‘I should have been more kind. It is my fate. To find this out, but find it out too late.’
Written by Clive James, a terminally ill writer/poet in a poem titled ‘Leçons de ténèbres’ within which he questions his own morality, this gave Frank Turner all the inspiration he needed for his 7th studio album release, ‘Be More Kind’.
Those three words create the spine of this album as it trudges through the darkness to try to find a ray of light, tackling worldwide issues such as Donald Trump, Brexit, dehumanization through social media and the loss of human connections. Through this 13 track album, Frank opens up his eyes to the issues facing the world and offers his own perceptions and how, despite it all looking like doom and gloom, there is always room for more kindness, more love and more resilience to offer a glimmer of hope for what looks to be a pivotal period of time for mankind.
The album opens with ‘Don’t Worry’ a simplistic track that has Frank’s vocals and guitar warmly greeting you and offering an empathetic ear to your daily struggle, it’s jovial and catchy folk vibes help emphasize the message of optimism found in the lyrics, a true pick me up track and it’s a comforting welcome into the album.
From here, Frank diverts his attention to a more global issue with the raw, punk fueled anthem ‘1933’ which takes aim at the way our generation isn’t learning lessons from previous atrocities, 1933 being prevalent as the year the world saw the rise of Nazism, his use of lyrics such as ‘If I was of the greatest generation, I’d be pissed, surveying the world I built, slipping back into this, I’d be screaming at my grandkids, we already did this!’ help to delivery the poignant message with clever wit. The more provocatively titled ‘Make America Great Again’ continues in the political vein, but is a little bit more of a love letter to a land Frank has fallen head over heels for, and reminding the world that their president does not speak for everyone, his message is blunt and serious, without it getting lost within the fuzzy guitars, keyboards and catchy hooks.
Frank has been forthright from the very beginning about his intentions for this album, and he said on numerous occasions that he was looking to expand his sonic horizons and shift the direction of his music off the beaten path, this is mostly evident in electro-pop tinged track ‘Little Changes’ and dance floor filler, ‘Blackout’ both tracks operating on bouncy 80’s pop style synthesizers that shift Frank’s sound completely, although the songs keep Frank’s signature songwriting prowess as he delivers subject matter darker than what those pop influenced sounds may suggest, with ‘Blackout’ dealing with the idea of a worldwide well, blackout.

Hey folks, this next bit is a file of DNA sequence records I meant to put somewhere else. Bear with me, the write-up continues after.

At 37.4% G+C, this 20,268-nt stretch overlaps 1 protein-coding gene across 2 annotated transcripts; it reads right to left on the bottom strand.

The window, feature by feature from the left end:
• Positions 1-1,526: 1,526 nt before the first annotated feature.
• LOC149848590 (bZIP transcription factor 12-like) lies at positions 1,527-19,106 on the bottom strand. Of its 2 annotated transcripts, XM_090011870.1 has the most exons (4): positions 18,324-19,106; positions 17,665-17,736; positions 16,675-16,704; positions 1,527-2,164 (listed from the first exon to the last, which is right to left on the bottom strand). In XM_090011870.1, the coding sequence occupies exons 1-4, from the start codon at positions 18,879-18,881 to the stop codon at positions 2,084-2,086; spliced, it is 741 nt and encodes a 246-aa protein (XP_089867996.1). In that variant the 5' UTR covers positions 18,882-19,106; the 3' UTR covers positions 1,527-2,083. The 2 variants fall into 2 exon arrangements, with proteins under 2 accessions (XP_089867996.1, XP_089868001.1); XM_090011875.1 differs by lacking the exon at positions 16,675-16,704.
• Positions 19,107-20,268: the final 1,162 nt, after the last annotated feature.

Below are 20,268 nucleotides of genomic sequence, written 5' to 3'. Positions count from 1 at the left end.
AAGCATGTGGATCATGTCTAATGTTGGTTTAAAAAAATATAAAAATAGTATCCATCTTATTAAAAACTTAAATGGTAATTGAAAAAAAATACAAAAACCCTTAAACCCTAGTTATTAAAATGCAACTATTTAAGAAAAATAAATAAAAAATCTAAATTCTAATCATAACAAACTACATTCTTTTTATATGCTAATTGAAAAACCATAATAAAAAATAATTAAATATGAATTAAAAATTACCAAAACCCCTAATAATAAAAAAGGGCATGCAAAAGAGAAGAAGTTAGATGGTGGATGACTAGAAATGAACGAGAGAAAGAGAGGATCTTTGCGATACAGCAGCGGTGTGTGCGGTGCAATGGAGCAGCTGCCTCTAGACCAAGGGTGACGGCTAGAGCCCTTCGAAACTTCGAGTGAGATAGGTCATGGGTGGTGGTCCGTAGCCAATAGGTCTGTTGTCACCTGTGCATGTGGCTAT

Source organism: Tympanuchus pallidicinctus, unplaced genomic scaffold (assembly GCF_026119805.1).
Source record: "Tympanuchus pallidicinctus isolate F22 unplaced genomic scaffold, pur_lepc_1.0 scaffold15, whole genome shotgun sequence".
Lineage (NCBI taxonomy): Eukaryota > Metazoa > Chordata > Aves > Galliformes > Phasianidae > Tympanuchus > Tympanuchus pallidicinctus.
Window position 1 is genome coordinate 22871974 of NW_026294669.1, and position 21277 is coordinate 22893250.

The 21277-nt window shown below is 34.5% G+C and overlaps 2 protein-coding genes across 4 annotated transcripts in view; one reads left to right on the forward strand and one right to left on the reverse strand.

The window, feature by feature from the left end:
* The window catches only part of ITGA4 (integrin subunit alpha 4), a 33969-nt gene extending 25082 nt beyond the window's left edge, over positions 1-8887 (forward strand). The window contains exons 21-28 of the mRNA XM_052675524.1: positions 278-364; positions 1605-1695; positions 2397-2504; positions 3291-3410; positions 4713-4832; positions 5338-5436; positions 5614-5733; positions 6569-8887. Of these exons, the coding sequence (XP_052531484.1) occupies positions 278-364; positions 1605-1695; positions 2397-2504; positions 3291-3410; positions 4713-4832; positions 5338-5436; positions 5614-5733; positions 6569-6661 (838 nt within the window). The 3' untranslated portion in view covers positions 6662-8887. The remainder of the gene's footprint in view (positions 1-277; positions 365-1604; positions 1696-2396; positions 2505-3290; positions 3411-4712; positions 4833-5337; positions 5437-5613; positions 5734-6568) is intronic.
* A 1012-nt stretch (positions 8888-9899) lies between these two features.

The titular track, ‘Be More Kind’ keeps things simple, a gentle acoustic sound, with a sentiment that may not be all that original but is always worth repeating, it’s uplifting, catchy and beautifully well written and encompasses the entire album’s message. While he has ventured into unknown musical territory for this album, it’s still oddly refreshing to know that sometimes all that is needed is an acoustic guitar and Frank’s warm vocals, a signature sound for Frank and one that should never be dismissed.
‘Brave Face’ is a punchy track filled to the brim with rollicking guitar and pounding drums, the lyrics operate on the assumption that the end of the world is nigh, and instead of going out with a whimper, greet the apocalypse with a kiss and suggests sharing with a loved one, helps foster a glimmer of hope. This leads into a very different change of pace, for anyone familiar with Frank’s ‘Songbook’ collection, ‘There She Is’ doesn’t offer anything new but it does offer the only power ballad in his arsenal so far, a stunningly beautiful love song, that pines over his muse for the track, as it builds with horns and echoing lyrics that should make this the quintessential, Frank Turner wedding song (Move over, Ed Sheeran!).
Towards the latter stages of the album, tracks such as ‘Common Ground’ help to reinforce the album’s overall message and theme, with it’s electronic percussion driving the song forward and its lyrics of hope ‘If we were to build ourselves that bridge, we could meet in the middle and forgive’ a stark reminder that everyone in this world has common interests that help us relate to our fellow man, and we should be building bridges and not walls that divide us. A more direct song that gives a nod back to Frank’s youthful dalliances into political and protest song, ‘The Lifeboat’ is a shanty of old, that’s dark message of hope is accompanied with folk guitar strings and a menacing tone that demands your attention.
Concluding the album is, ‘Get It Right’ a track which opens with Frank alone with his guitar, and while it helps to reinforce the idea of hope, you’d be forgiven for thinking the track is an understated end to the album, but the song continuously builds itself up as more strings, and more vocals from the band are heard and ends the album on a more united note.
On the whole, Frank Turner’s seventh installment is an evolutionary step in his musical career, a step which he should be admired for taking, as he has created an album with a simple yet clear message – treat people right and respect those around you to help make this world a better place for everyone. He’s dipped his toe back into the political pool of songwriting which the outspoken artist has thrived in previously, and offers up a great serving of infectious forward thinking sounds that asks the questions necessary with catchy tunes and masterful lyrics, making Be More Kind one of his greatest triumphs.
1. “Don’t Worry”
3. “Little Changes”
4. “Be More Kind”
5. “Make America Great Again”
6. “Going Nowhere”
7. “Brave Face”
8. “There She Is”
9. “21st Century Survival Blues”
11. “Common Ground”
12. “The Lifeboat”
13. “Get It Right”
‘Be More Kind’ is available May 4th via Xtra Mile Recordings/Polydor Records